Wind farms continue to pop up like mushrooms across Michigan’s landscape, and with them, plenty of backlash from energy, economic and environmental public policy experts.
Michigan ranks 15th for total wind generation nationwide, according to a 2021 study released by Commodity.com, which was updated last May. The study reports wind provides 8% of the total electricity consumed by the nation’s homes, government entities and businesses, while contributing 7% to Michigan’s electricity grid.
While proponents tout the environmental benefits of wind over other energy sources, it typically takes 18 months after its full installation before a turbine truly can be said to “have paid off its carbon debt,” according to Kevon Martis, a certified land use planner and zoning administrator for Lenawee County’s Deerfield Township.
Martis explained to The Center Square that the manufacturing and transportation of turbines to their destination typically requires overseas shipping to U.S. ports, followed by over-the-road transport requiring several diesel-fueled 18-wheel semi-trucks per turbine.
“The biggest failure of wind energy, oddly enough, is environmental,” Martis told The Center Square. “Not only do low-energy density devices like wind turbines have an outsized impact on the landscape due to the sheer mass of the machines and the quantity required, wind energy is a very expensive means of CO₂ avoidance,” he said.
Martis referenced a study conducted by grid operator MISO “with respect to the Obama-era Clean Power Plan, which showed that wind energy reduces CO₂ emissions at a cost of $237/ton while the Obama administration itself only valued the social cost of carbon at roughly $40/ton.”
He also referenced a paper released by the center-left Brookings Institute showing wind energy and solar are not the low-cost means of avoiding CO₂.
“Replacing coal with natural gas and nuclear is far cheaper,” Martis said. “So it leaves a serious policy question: If you have $1 billion of ratepayer money to play with, do you want to avoid one unit of CO₂ with wind or six or eight units by fuel switching from coal to natural gas or building nuclear power? In fact, the reason the U.S. leads the Western world in CO₂ reduction in the electricity sector is precisely because of fuel switching rather than renewable energy development.”
A study released this week reveals that wind turbines pose their own set of reliability and economic problems.
“The High Cost of 100 Percent Carbon-Free Electricity by 2040” details issues related to the complete adoption of carbon-free, renewable energy provided by wind and solar technologies.
The Minnesota-based Center for the American Experiment study was authored by CAE’s Policy Fellow Isaac Orr, Policy Analyst Mitchell Rolling, and Economist John Phelan. Although the study is specifically focused on Minnesota, Orr told The Center Square its conclusions also apply to other states such as Michigan that have adopted carbon-free energy mandates. Michigan-based Consumers Energy, for example, is proposing to generate 63% of all the state’s electricity from renewable sources by 2040.
“Our report found that attempting to power the state of Minnesota using primarily wind, solar, and battery storage would cost a staggering $313 billion through 2050 and cause blackouts in two of the three years we investigated,” Orr said. “Prices would rise, reliability would fall; in essence, it would be the worst of both worlds. This proposal is gambling with the electric grid, which is an incredibly irresponsible thing to do.”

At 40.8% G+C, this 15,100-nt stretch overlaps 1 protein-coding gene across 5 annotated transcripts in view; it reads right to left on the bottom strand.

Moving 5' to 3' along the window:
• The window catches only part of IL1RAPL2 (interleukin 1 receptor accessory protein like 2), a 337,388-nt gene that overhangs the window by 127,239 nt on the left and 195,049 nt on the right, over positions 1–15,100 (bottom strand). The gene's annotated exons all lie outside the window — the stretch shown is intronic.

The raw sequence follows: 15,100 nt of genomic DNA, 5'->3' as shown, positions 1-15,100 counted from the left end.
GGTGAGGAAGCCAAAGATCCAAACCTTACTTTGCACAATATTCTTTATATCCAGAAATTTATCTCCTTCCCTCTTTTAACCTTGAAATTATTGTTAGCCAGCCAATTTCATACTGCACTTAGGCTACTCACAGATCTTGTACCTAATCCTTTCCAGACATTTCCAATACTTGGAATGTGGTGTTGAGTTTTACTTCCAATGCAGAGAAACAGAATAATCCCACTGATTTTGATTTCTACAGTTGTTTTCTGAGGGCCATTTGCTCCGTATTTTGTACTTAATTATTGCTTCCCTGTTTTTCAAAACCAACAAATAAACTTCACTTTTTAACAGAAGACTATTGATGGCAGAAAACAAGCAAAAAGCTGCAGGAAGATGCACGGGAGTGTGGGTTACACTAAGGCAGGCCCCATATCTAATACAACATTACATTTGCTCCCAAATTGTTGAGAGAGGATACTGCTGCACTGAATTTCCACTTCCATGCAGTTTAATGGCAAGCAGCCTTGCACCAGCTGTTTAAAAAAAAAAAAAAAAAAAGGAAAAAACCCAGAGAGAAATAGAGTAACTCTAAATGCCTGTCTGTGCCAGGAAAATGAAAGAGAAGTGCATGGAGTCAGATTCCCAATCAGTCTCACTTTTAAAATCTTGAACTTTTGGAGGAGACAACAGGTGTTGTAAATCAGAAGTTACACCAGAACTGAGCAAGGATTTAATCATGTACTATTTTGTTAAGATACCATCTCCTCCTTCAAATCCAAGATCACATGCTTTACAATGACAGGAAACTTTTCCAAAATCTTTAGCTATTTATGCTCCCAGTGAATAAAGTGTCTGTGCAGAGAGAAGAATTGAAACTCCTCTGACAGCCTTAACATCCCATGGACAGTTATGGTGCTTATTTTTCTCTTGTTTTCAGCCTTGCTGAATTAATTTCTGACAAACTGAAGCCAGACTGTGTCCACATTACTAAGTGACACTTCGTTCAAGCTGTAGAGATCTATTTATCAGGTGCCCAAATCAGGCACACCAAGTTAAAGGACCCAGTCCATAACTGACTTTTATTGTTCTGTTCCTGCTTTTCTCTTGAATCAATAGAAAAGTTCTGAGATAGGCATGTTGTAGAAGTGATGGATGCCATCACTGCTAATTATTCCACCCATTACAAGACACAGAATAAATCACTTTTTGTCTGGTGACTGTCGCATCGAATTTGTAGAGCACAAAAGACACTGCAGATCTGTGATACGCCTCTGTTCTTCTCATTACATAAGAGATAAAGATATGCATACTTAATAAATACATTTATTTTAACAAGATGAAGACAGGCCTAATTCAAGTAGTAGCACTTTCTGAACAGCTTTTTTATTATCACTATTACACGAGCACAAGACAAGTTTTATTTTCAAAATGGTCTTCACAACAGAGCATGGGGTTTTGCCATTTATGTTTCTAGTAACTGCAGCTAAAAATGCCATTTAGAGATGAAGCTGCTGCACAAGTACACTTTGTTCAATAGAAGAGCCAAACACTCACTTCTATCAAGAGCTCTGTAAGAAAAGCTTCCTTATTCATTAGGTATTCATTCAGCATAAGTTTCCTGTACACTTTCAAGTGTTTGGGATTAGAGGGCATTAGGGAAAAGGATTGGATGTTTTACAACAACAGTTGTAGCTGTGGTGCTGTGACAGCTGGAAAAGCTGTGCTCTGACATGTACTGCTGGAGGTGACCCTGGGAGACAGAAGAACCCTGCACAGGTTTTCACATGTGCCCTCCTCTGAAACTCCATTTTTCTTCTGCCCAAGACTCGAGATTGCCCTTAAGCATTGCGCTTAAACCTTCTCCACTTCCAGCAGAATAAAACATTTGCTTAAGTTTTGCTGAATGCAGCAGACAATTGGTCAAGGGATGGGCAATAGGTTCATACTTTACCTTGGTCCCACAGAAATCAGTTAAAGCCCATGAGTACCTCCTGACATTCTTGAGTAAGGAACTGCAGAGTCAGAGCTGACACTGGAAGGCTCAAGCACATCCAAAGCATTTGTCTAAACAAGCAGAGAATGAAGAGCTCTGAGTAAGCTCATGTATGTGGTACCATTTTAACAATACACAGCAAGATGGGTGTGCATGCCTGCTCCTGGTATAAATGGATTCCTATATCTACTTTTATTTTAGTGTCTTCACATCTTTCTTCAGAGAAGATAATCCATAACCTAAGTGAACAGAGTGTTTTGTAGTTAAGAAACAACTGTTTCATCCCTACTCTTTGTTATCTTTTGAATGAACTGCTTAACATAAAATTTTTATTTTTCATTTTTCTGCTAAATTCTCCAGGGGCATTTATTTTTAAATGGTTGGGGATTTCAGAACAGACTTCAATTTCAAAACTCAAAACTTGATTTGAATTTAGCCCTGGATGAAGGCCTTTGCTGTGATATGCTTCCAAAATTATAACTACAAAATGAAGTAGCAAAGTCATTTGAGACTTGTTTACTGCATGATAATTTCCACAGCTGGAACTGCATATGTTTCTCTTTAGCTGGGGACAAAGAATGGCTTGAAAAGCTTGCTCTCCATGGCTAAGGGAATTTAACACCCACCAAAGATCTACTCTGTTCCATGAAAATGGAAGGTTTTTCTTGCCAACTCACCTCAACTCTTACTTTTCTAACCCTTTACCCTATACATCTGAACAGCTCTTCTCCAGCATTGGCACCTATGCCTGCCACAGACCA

The CAE writers also conclude the state’s renewable mandates would result in the loss of 79,000 jobs and reduce Minnesota’s state gross domestic product by more than $13 billion annually.
“Renewable advocates often claim that wind and solar are the cheapest forms of energy, but our analysis found the true cost of meeting electricity demand with wind and solar was $272 per megawatt hour (MWh) and $472/MWh, respectively, when the cost of battery storage and overbuilding and curtailment costs were factored in,” Orr said. “This means wind turbines and solar panels are much more expensive than the power plants they replace.”
The additional costs of transmission, property taxes, load balancing and other embedded costs would drive wind-generated energy above $270 per MWh, according to the report.
“One of the key failures of the push to so-called green energy is a refusal to accurately account for any associated negatives of using wind or solar,” Mackinac Center for Public Policy Environmental Policy Director Jason Hayes told The Center Square. “While renewable energy advocates strive to track even the most minuscule costs associated with fossil fuels or nuclear energy, they appear to happily ignore many of their benefits, such as being a reliable and affordable source of electricity and transportation fuels.”
Hayes said renewable advocates focus on “claims of reduced emissions from wind and solar, while ignoring or downplaying the growing string of human rights and supply chain issues associated with transition minerals, or how they are eating up ever more acres of land,” he said. “Having a full accounting for the emissions associated with wind and solar is every bit as important as accounting for the emissions from fossil fuels. That full accounting would likely change more than a few minds on the actual value of renewables.”
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